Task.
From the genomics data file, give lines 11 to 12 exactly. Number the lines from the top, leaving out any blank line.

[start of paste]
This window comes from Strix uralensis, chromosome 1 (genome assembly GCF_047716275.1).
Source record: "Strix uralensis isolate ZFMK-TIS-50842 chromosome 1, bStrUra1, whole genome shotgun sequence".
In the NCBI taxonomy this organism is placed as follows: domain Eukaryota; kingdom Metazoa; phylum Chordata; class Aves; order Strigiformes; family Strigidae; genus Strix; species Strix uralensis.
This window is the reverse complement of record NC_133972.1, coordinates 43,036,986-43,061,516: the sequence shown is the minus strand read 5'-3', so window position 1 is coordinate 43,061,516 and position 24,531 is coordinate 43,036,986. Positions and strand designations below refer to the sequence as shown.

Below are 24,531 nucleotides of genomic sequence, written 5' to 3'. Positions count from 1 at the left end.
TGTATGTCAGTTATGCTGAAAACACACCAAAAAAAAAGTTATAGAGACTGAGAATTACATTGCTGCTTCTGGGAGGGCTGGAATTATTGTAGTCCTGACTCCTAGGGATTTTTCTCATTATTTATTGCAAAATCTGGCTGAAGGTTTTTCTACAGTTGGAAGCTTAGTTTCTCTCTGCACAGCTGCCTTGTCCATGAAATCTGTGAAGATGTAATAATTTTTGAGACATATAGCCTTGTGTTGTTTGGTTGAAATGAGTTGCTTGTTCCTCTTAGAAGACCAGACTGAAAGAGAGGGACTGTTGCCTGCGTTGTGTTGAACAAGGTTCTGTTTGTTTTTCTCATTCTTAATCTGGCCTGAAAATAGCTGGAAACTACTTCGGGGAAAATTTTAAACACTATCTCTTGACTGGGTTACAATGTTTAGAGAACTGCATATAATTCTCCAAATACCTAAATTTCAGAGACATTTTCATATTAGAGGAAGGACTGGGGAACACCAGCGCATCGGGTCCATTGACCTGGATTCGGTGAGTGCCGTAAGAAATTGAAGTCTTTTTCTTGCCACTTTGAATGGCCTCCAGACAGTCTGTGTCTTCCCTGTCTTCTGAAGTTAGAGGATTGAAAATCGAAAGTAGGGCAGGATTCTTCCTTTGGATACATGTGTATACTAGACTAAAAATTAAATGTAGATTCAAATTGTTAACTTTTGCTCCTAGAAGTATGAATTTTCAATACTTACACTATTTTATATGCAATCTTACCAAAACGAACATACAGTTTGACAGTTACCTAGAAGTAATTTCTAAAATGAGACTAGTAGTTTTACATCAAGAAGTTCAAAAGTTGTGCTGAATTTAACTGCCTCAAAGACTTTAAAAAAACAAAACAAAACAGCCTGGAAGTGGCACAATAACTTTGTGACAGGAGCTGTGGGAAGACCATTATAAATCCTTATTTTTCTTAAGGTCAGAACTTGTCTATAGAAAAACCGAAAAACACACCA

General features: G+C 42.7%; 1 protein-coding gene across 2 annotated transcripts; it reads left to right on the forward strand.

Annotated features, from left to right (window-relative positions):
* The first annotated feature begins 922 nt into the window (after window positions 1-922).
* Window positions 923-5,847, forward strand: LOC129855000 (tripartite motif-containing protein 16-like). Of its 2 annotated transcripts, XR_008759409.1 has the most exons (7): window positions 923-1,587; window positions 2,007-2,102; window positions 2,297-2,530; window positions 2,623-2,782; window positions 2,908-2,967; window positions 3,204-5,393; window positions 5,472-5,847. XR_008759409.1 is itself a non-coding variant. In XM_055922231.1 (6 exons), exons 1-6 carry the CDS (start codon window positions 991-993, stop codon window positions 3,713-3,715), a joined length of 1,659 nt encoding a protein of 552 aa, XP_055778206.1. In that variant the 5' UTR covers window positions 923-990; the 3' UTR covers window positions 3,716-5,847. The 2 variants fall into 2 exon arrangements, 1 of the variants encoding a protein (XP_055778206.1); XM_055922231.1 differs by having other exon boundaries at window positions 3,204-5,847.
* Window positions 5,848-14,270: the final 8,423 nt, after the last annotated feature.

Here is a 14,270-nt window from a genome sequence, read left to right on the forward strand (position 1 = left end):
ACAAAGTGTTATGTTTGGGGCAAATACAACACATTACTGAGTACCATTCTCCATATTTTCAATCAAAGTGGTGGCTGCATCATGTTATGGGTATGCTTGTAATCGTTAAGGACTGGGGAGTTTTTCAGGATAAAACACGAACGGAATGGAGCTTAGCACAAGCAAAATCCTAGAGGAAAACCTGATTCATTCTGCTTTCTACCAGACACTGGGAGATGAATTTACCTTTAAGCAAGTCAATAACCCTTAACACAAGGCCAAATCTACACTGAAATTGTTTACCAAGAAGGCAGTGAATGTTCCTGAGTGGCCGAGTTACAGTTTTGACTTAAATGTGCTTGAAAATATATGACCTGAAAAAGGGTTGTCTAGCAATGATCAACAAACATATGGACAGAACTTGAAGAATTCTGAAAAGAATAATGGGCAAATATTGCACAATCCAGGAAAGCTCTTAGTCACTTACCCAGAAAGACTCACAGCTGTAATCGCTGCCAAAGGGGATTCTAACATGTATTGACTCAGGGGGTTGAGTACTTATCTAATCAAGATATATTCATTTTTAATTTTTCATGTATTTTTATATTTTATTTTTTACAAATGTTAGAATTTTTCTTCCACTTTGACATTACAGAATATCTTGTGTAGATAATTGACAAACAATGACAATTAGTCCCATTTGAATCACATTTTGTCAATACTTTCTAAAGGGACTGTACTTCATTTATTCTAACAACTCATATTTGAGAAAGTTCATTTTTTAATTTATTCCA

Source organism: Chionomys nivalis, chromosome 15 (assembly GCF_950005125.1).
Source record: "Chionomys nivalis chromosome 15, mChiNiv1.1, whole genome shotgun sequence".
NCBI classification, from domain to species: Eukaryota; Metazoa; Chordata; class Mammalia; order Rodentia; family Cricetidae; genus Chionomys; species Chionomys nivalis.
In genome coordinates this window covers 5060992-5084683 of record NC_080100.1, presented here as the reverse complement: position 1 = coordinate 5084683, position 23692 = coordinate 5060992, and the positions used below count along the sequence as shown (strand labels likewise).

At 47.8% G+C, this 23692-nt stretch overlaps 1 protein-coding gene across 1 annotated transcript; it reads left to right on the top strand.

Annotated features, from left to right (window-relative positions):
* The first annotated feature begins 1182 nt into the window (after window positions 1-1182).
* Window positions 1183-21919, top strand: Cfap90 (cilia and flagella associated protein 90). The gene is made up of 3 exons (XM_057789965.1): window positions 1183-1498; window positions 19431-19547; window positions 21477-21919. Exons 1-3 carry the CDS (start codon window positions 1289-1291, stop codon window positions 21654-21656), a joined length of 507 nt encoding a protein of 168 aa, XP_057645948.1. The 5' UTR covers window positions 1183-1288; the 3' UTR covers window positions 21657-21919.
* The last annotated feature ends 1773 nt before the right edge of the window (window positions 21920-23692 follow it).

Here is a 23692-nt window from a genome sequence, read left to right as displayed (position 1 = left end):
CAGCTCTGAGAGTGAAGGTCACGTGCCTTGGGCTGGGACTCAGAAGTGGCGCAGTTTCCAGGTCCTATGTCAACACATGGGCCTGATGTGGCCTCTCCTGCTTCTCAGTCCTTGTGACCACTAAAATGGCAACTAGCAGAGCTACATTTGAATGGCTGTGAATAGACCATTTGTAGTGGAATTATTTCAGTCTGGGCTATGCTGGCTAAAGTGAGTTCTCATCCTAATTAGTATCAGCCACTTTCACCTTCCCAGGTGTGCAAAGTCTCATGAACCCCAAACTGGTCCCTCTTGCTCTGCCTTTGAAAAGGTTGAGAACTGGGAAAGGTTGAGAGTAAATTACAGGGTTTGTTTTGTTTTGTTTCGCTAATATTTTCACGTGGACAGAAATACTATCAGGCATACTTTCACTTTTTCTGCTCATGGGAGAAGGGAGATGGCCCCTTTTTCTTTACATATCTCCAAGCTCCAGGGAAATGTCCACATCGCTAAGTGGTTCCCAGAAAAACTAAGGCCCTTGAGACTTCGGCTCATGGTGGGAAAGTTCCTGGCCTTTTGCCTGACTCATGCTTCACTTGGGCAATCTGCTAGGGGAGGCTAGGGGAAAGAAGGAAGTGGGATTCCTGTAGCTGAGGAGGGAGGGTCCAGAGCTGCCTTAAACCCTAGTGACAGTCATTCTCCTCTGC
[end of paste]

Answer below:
* Window positions 5,848-14,270: the final 8,423 nt, after the last annotated feature.

Here is a 14,270-nt window from a genome sequence, read left to right on the forward strand (position 1 = left end):